Gozo - Isle of Calypso

Situated in the middle of the Mediterranean, Gozo is the second largest island in the Maltese archipelago. Gozo comes from the word “joy” in Castilian and with good reason, since it offers the opportunity for countless activities that can be done in the untouched natural environment that surrounds the island including the deep blue. Though it is only separated from the mainland(Malta) by a mere 5 km stretch of sea, Gozo is distinctly different from Malta being more tranquil and quite. Developed just enough but not too much, Gozo is a masterpiece wrought by nature and shaped by 7000 years of culture. Myth and reality meet here on what is believed to have been the Isle of Calypso in Homer’s Odyssey where the sea nymph held Odysseus in her thrall for seven years. For more info click here!

Information: For places to visit while in Gozo click here!

Diving in Gozo

The Maltese islands attract, every year, tens of thousands of divers, most of whom claim that the best dives are off Gozo. There are fantastic arches, tunnels, wrecks, caves and lagoons to explore and the underwater landscape is as varied as the topography. The most stunning dive of all is that where before laid the Azure Window in Dwejra, with its deep, plunging pool of clear blue water, surrounded by breathtaking rock formations, caves and drop-off points. The water is diver-friendly all year round, as the temperature rarely drops below 16°c and the sights and sport fishing get to be exciting even in the winter months. The waters are clear and blue as there are virtually no tides or green vegetation and fertilisers that, elsewhere create poor visibility. On most days, visibility of between 40 and 50 metres is enjoyed.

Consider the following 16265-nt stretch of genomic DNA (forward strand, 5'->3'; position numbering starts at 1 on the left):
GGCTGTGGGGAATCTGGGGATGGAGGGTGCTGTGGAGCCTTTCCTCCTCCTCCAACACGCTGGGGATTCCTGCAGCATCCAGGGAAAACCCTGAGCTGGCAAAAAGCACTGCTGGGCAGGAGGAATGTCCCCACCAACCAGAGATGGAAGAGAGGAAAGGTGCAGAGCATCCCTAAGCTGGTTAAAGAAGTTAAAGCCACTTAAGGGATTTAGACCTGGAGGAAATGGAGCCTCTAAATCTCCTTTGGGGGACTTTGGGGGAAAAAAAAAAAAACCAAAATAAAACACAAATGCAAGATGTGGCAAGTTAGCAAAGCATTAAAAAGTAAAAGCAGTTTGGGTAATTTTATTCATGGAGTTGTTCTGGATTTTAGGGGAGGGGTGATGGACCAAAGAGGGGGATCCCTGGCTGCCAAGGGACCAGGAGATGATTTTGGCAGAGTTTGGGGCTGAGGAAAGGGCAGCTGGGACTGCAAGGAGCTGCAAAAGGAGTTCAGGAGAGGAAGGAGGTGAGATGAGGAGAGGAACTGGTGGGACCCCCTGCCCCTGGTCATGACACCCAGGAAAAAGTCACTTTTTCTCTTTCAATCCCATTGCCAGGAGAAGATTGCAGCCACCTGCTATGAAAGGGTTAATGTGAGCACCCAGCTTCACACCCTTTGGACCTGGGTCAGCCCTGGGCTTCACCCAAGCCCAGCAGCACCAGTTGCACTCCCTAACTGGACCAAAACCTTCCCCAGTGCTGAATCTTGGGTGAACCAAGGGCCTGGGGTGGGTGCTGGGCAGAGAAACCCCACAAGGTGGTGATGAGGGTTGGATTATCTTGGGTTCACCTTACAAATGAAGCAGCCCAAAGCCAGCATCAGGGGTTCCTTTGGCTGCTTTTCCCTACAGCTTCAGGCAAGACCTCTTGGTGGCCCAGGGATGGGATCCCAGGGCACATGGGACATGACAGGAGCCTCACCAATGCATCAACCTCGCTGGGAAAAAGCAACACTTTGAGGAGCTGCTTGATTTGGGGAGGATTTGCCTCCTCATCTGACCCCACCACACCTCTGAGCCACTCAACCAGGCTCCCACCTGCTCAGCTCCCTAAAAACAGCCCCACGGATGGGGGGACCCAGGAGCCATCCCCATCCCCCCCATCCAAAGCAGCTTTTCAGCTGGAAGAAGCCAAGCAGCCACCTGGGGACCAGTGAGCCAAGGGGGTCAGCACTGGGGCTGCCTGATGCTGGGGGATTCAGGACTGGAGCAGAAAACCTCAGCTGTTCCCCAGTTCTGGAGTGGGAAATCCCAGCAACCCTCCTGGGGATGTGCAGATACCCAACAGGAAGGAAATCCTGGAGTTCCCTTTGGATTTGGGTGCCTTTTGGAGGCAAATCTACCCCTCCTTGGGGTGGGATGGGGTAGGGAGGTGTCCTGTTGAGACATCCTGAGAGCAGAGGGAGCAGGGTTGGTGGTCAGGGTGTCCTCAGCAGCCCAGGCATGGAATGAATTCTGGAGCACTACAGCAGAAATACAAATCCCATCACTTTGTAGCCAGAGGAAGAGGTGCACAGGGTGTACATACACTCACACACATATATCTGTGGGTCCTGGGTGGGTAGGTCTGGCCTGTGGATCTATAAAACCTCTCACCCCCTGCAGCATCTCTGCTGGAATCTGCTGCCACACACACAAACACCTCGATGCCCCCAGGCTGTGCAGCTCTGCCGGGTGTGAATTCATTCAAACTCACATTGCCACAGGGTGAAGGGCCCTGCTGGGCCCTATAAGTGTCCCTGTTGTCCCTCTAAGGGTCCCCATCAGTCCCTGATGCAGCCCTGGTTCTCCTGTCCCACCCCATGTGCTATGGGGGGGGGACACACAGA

The rocky sea-bed offers many a hiding place for sea creatures, from the gaping grouper to the creeping octopus. Enormous caverns shelter wondrous forms of life, but these are best captured on film. It is the same with archaeological remains, of which there are many, all protected by law. Serendipitous finds may not be lifted or removed, but should be reported at once to the Museums Department.

Though dolphins were once common in the deep waters around Gozo, leading to their one-time incorporation in the country’s coat-of-arms and immortalisation in thousands of brass door knockers, they are now a rarity. The occasional dolphin sighting is a great thrill, worthy of note in the local newspapers. There are no sharks which are dangerous to man, and tuna stays far out to sea. To make up for this absence of heavy-weights the waters of Gozo offer divers plentiful sightings of curious groupers, amberjack, bream, wrasse, squid, flying fish, sting rays, barracuda, eagle rays and nudibranchs.

Information taken from Island of Gozo